Wartime ruins by clair wannell

I lay on my back, army uniform still on, tears streaming down my stricken face, memories flashing before me. Climbing out of the safety of the trenches, shooting wildly, throwing hand grenades, the shell landing. All the men killed, my own Pa and brothers lying dead before me. How I wished I was dead too, it was so unfair. Poor Ma, learning from the telegram that most of her family had been wiped out. Poor Pa, poor Wilhelm, Zac and Felix, all of them killed, I should be with them, but I'm safe, still on the battlefield, but safe. I never wanted to enlist, but it was this or death. And now both my legs were hanging off. Two men bustled out of the great green ambulance, their dull grey eyes widened as they caught sight of me, a stretcher carried between them. They whistled and shouted, glanced at each other grimly. They slid that stretcher underneath me and told me of my fatal injuries, fed me rum to brighten my moods, though it only made me worse. There was one man at each end as they hauled me into the back of the truck then slammed the doors behind them. We drove at speed as the Germans raced after us, firing bullets at the door, though only one hit me, hard in the arm it did, a pain so piercing I could not even let out a scream. Finally we arrived at the hospital, a huge brick building, bleak and ugly. I was rushed in to the operating theatre where they injected me with a large amount of liquid. My glassy eyes glazed over, then every thing turned black.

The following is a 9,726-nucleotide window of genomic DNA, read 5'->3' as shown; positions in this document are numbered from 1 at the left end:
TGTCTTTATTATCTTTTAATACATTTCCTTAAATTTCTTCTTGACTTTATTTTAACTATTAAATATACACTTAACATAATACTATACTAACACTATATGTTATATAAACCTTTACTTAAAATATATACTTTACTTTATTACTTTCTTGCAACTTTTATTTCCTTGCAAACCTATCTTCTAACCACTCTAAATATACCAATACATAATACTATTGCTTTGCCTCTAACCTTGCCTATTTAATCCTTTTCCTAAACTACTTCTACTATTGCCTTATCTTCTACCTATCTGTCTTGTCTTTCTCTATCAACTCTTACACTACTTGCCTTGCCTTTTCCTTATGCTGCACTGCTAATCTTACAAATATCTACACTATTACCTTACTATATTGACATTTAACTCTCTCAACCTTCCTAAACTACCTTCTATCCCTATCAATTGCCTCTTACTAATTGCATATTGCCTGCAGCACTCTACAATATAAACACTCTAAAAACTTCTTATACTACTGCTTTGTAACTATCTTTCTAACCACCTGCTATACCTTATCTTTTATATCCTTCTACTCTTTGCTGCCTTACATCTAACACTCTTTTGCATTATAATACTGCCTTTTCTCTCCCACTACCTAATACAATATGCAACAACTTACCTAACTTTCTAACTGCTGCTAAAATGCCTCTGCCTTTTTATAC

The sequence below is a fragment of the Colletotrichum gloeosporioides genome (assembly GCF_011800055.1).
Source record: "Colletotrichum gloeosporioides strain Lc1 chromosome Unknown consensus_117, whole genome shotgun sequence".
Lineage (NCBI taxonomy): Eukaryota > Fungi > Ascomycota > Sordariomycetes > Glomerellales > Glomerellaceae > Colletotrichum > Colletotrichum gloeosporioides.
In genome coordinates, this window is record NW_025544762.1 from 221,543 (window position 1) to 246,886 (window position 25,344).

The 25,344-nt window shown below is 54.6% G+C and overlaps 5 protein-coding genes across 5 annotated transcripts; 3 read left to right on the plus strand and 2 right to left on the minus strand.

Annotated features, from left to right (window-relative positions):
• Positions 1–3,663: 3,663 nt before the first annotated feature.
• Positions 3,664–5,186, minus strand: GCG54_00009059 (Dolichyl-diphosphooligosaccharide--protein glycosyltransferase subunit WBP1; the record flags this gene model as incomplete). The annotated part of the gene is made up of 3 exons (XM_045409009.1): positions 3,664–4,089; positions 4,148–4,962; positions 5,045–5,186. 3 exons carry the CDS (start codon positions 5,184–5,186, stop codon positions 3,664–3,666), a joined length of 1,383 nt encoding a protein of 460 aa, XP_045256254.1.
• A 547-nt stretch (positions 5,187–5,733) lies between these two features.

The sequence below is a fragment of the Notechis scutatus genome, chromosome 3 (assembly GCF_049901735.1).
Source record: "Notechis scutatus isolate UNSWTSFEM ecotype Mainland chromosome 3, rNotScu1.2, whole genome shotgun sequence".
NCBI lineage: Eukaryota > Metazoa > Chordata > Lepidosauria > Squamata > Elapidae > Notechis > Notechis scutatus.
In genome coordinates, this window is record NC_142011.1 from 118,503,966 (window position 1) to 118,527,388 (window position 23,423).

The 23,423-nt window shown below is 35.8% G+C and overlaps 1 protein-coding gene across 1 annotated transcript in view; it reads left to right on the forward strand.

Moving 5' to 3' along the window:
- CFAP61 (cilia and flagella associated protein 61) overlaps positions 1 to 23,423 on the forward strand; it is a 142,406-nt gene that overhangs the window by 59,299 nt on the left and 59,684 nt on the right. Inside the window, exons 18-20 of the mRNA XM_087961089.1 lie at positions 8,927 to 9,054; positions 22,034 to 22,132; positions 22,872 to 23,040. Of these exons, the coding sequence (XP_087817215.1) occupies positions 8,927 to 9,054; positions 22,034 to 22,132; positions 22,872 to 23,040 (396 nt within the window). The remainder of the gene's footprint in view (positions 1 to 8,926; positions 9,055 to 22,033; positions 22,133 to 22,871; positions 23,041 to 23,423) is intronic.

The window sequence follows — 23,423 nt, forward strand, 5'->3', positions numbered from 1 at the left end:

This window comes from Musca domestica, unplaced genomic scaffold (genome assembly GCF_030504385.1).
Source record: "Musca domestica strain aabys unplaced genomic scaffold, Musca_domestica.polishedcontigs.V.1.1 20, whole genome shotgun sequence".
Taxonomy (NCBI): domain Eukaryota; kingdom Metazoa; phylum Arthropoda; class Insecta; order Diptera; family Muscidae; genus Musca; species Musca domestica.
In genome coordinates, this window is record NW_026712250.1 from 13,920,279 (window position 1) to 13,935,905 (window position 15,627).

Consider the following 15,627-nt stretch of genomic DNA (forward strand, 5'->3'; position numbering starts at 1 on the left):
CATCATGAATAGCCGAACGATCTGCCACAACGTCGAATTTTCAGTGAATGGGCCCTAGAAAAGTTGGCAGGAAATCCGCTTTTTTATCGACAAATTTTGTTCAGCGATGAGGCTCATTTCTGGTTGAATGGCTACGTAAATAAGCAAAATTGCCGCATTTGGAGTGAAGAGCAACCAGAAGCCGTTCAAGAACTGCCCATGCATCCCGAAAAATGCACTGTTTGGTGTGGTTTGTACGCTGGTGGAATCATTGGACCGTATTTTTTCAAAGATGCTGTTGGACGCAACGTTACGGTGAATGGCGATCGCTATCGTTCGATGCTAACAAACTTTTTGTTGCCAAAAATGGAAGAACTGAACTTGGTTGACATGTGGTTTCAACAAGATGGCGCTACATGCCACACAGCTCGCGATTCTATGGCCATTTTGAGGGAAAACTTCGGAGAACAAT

Soon I woke from my sleep and was in a large metal bed, secure and comfy at last. I felt for my legs. They weren't there. Instead were artificial wooden legs stiff and new. I loathed them. A fake arm too! I groaned as I remembered what the ambulance drivers had told me. My back was broken, I would never walk again. I sobbed into my hands, a sob that wrenched at my heart and shook my body. I howled and threw my smart hat across the room in rage, I ripped open my waistcoat and untucked my crisp white shirt. I tore my trousers and threw away my tie, Shook the metal helmet from my downy blonde hair and pulled the strong harsh boots away from my feet. I had ruined my soldiers outfit, well, I wouldn't wear it again now I was so weak and broken. Still seething I glared at the girl beside me. She had the exact same injuries as me, exact same uniform, exact same angry, melancholy face. Finally I broke the silence, like a knife to the skin. "Why are you in army uniform, you're a girl?!" I spat, staring, perplexed, at her long auburn hair spread about her shoulders. Her bright, alert green eyes bore through me, so I had to look away, defeated. She smirked triumphantly. Now I saw her real face, radiant and pretty, a line of freckles over her nose. "I cut my hair so short I looked like a boy. I said my name was George Jones. It was easy after that, I just didn't let people see me change, I clipped my hair every week, though now it's grown back." She grinned, proud of her little scheme. I smiled back, and I meant it. From that moment on we were firm friends.